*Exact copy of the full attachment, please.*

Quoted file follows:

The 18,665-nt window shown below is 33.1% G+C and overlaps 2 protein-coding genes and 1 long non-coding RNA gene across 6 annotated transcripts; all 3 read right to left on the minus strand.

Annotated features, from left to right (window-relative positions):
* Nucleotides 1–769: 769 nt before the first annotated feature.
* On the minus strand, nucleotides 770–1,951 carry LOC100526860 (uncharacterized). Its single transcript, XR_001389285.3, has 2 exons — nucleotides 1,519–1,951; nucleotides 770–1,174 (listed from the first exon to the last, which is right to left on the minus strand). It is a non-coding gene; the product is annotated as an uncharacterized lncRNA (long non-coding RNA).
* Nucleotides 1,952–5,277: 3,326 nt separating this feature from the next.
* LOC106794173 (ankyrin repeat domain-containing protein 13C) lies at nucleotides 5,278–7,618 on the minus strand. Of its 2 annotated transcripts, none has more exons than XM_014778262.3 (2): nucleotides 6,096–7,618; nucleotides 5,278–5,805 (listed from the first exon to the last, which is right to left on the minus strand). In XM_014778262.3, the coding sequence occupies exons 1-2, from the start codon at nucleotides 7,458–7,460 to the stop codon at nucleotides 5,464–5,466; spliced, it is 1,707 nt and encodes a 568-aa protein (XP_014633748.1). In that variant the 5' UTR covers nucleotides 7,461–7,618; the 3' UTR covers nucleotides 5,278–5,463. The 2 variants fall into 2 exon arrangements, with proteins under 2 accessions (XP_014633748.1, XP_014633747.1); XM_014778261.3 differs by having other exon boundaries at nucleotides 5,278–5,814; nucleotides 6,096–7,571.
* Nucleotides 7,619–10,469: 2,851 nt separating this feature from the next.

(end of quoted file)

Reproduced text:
The 18,665-nt window shown below is 33.1% G+C and overlaps 2 protein-coding genes and 1 long non-coding RNA gene across 6 annotated transcripts; all 3 read right to left on the minus strand.

Annotated features, from left to right (window-relative positions):
* Nucleotides 1–769: 769 nt before the first annotated feature.
* On the minus strand, nucleotides 770–1,951 carry LOC100526860 (uncharacterized). Its single transcript, XR_001389285.3, has 2 exons — nucleotides 1,519–1,951; nucleotides 770–1,174 (listed from the first exon to the last, which is right to left on the minus strand). It is a non-coding gene; the product is annotated as an uncharacterized lncRNA (long non-coding RNA).
* Nucleotides 1,952–5,277: 3,326 nt separating this feature from the next.
* LOC106794173 (ankyrin repeat domain-containing protein 13C) lies at nucleotides 5,278–7,618 on the minus strand. Of its 2 annotated transcripts, none has more exons than XM_014778262.3 (2): nucleotides 6,096–7,618; nucleotides 5,278–5,805 (listed from the first exon to the last, which is right to left on the minus strand). In XM_014778262.3, the coding sequence occupies exons 1-2, from the start codon at nucleotides 7,458–7,460 to the stop codon at nucleotides 5,464–5,466; spliced, it is 1,707 nt and encodes a 568-aa protein (XP_014633748.1). In that variant the 5' UTR covers nucleotides 7,461–7,618; the 3' UTR covers nucleotides 5,278–5,463. The 2 variants fall into 2 exon arrangements, with proteins under 2 accessions (XP_014633748.1, XP_014633747.1); XM_014778261.3 differs by having other exon boundaries at nucleotides 5,278–5,814; nucleotides 6,096–7,571.
* Nucleotides 7,619–10,469: 2,851 nt separating this feature from the next.